Full-text · Article · Jul 2014 · PLoS ONE
  • Source
    • "Dendritic cell/ autologous tumor cell fusions Myeloma/DC fusion Myeloma Avigan et al. (2004) Allogeneic GVAX (+GM-CSF) Pancreatic Laheru et al. (2008), Lutz et al. (2011), Emens et al. (2009) Recombinant vectors "
    [Show abstract] [Hide abstract]
    ABSTRACT: Therapeutic cancer vaccines have the potential of being integrated in the therapy of numerous cancer types and stages. The wide spectrum of vaccine platforms and vaccine targets is reviewed along with the potential for development of vaccines to target cancer cell "stemness," the epithelial-to-mesenchymal transition (EMT) phenotype, and drug-resistant populations. Preclinical and recent clinical studies are now revealing how vaccines can optimally be used with other immune-based therapies such as checkpoint inhibitors, and so-called nonimmune-based therapeutics, radiation, hormonal therapy, and certain small molecule targeted therapies; it is now being revealed that many of these traditional therapies can lyse tumor cells in a manner as to further potentiate the host immune response, alter the phenotype of nonlysed tumor cells to render them more susceptible to T-cell lysis, and/or shift the balance of effector:regulatory cells in a manner to enhance vaccine efficacy. The importance of the tumor microenvironment, the appropriate patient population, and clinical trial endpoints is also discussed in the context of optimizing patient benefit from vaccine-mediated therapy.
    Full-text · Article · Jun 2014 · Advances in Cancer Research
  • Source
    • "Other Phase II clinical trials were reported with less encouraging results. Lutz et al. [33] designed a single-institution adjuvant study of 60 patients with resected PDA who received an initial injection of an irradiated GM-CSF transfected whole cell vaccine followed by 5-FU-based chemo-radiation therapy and up to four additional immunizations. Median DFS and OS were 17.3 and 24.8 months, respectively. "
    [Show abstract] [Hide abstract]
    ABSTRACT: Over the last couple of years, we have witnessed the availability of a wide variety of different therapeutic agents and the identification of effective combinations of existing ones that have transformed the way we approach and treat pancreatic cancer. Proof of this are the recent validations that combinations of conventional chemotherapy drugs, the FOLFIRINOX regimen and gemcitabine plus nab-paclitaxel, significantly improves clinical outcomes in patients with metastatic disease. However, deeper and more sophisticated understanding of the biology of this cancer as well as the ability to develop better and perhaps more precise drugs predict that the landscape may be changing even more. In this review, we will summarize the most recent treatment advances including FOLFIRINOX, gemcitabine plus nab-paclitaxel and discuss novel approaches such as immune-mediated therapies, drugs that disrupt the tumor-stromal compartment, PARP inhibitors for BRCA pathway-deficient pancreatic cancer and new generations of conventional chemotherapeutics, which are in early phases of clinical development and have shown promising early results. We will also discuss some examples of drugs that failed, despite very good preliminary data, in order to appraise the lessons learned from these negative clinical trials. Lastly, we will comment on ongoing adjuvant and neoadjuvant trials. We hope that at least some of these will result in positive trials and add to our armamentarium for treating this challenging malignancy.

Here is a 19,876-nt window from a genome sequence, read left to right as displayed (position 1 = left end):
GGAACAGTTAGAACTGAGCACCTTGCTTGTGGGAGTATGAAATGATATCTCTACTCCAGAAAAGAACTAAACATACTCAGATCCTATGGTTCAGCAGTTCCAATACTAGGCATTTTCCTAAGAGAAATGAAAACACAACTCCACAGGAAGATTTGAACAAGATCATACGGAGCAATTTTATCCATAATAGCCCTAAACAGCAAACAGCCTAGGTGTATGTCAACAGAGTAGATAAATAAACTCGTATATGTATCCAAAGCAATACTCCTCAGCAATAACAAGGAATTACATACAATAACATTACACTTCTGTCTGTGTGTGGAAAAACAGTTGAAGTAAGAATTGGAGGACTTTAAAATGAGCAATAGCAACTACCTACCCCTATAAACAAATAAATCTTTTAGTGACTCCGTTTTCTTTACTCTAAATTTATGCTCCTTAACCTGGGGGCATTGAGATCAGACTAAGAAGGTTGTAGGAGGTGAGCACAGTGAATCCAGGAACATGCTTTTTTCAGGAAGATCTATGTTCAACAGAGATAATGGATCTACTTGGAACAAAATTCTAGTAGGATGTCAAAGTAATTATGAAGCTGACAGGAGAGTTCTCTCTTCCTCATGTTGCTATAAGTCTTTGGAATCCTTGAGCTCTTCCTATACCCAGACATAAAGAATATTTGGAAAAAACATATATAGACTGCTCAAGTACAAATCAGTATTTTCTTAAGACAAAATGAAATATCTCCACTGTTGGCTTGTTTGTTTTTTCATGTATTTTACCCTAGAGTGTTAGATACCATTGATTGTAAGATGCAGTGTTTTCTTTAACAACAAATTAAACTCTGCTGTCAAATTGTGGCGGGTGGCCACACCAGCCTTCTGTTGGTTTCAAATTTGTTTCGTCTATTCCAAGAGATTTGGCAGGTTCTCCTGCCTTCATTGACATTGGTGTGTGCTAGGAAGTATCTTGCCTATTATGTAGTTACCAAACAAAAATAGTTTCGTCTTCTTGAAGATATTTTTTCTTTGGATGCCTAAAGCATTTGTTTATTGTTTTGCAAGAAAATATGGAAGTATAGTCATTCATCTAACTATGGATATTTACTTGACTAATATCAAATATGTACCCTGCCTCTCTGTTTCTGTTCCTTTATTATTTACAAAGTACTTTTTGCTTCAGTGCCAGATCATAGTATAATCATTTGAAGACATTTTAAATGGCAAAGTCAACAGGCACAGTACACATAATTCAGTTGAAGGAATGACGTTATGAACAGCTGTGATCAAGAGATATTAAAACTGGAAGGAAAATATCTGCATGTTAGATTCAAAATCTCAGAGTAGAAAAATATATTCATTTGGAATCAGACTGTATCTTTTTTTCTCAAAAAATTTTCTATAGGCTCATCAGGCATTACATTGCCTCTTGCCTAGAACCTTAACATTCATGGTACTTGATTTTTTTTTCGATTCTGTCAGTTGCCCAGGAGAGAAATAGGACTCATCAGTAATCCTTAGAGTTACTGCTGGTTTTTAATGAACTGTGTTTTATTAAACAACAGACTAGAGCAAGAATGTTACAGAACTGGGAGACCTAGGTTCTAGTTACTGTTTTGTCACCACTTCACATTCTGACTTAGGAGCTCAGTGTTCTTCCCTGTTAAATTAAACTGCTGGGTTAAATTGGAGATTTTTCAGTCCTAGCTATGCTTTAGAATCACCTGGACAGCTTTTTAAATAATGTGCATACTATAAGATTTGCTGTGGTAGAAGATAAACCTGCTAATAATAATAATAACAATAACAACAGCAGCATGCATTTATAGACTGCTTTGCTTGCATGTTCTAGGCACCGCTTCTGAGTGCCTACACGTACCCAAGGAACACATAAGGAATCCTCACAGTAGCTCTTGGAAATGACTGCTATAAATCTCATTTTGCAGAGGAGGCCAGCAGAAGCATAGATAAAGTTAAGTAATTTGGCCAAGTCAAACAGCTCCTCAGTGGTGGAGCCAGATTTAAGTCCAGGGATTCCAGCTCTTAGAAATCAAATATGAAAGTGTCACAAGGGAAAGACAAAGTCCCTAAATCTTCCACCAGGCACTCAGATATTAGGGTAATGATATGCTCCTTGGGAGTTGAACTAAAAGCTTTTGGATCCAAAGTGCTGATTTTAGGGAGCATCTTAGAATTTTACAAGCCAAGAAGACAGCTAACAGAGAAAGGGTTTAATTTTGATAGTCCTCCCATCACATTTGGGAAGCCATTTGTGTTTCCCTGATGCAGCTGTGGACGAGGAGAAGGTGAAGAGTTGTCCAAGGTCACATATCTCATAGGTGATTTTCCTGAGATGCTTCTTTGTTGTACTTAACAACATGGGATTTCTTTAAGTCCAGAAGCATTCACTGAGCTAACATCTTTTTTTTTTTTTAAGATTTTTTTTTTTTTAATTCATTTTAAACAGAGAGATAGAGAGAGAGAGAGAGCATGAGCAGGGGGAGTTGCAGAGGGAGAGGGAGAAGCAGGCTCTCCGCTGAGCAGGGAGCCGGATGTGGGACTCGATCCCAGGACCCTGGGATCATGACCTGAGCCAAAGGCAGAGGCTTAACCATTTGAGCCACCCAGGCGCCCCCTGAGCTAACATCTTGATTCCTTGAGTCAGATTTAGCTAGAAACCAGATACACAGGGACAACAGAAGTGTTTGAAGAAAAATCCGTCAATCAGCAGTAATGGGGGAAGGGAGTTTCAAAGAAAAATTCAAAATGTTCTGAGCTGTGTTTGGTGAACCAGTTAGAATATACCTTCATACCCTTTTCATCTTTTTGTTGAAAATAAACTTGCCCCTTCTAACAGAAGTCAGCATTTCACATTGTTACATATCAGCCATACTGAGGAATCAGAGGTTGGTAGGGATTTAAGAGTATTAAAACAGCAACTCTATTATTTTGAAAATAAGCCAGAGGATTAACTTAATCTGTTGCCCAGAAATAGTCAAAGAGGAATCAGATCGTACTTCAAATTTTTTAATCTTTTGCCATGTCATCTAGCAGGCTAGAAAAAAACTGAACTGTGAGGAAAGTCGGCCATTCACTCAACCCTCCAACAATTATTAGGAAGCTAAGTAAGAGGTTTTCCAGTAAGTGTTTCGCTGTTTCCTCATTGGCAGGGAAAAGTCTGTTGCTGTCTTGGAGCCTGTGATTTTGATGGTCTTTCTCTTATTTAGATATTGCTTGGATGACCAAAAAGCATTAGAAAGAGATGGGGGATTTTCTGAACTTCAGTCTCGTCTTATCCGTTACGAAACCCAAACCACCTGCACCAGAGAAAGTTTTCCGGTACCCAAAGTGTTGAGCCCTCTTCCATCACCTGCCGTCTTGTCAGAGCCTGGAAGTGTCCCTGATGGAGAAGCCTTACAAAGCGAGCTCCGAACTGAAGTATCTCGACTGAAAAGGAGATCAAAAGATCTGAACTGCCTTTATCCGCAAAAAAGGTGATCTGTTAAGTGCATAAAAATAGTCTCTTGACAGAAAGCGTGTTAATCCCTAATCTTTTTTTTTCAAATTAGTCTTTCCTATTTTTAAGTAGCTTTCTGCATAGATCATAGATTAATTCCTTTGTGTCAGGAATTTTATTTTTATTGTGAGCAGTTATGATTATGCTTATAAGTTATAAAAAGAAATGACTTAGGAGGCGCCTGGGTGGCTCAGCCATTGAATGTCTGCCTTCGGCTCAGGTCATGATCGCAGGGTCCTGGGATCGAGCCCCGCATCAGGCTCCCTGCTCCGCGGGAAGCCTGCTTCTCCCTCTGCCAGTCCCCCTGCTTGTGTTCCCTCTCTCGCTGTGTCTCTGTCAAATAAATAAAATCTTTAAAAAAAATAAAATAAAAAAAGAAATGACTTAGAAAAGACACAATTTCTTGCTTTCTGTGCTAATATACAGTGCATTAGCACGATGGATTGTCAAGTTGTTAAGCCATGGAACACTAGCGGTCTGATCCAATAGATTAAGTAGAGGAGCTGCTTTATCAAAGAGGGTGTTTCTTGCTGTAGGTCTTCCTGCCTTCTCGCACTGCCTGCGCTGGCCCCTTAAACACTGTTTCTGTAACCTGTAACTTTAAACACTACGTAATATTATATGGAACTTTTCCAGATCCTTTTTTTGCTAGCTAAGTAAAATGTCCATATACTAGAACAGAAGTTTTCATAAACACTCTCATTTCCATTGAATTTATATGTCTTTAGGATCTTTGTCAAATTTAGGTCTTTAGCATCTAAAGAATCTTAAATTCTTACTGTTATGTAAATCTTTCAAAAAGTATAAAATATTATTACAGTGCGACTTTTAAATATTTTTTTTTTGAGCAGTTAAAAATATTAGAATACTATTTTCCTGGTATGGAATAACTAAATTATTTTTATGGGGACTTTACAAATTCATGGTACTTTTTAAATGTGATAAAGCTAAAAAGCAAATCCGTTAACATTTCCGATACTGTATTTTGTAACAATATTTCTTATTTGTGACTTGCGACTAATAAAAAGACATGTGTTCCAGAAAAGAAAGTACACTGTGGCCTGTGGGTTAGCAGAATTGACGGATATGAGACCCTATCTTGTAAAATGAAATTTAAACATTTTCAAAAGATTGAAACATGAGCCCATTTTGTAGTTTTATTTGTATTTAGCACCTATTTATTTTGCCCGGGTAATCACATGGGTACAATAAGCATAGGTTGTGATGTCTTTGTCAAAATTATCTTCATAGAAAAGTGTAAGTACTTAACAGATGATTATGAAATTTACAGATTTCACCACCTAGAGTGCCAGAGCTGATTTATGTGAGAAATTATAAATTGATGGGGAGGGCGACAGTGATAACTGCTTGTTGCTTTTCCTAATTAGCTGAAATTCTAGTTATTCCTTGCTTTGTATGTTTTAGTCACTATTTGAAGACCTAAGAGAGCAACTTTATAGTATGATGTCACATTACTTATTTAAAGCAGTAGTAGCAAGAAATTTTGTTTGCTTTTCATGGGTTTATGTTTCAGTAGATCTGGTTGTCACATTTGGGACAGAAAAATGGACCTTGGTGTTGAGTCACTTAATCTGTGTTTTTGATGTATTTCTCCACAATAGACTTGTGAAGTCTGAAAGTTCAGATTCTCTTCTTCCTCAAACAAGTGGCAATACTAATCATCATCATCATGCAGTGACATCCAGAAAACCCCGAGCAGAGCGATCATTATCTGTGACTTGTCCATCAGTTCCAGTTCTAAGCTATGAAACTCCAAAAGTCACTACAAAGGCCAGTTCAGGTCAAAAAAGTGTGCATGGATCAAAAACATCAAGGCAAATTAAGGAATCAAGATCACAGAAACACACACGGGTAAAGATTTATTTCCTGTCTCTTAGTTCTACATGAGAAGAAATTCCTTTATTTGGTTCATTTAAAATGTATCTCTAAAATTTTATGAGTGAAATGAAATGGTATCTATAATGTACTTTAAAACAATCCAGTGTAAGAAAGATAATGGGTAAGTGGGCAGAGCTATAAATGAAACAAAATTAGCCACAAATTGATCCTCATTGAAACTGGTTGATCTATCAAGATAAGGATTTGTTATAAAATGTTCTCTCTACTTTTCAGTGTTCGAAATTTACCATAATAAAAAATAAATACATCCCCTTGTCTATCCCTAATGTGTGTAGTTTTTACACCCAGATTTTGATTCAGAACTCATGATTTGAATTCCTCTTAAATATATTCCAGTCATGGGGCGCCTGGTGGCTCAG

Preview · Article · Dec 2013 · Journal of Gastrointestinal Cancer
Show more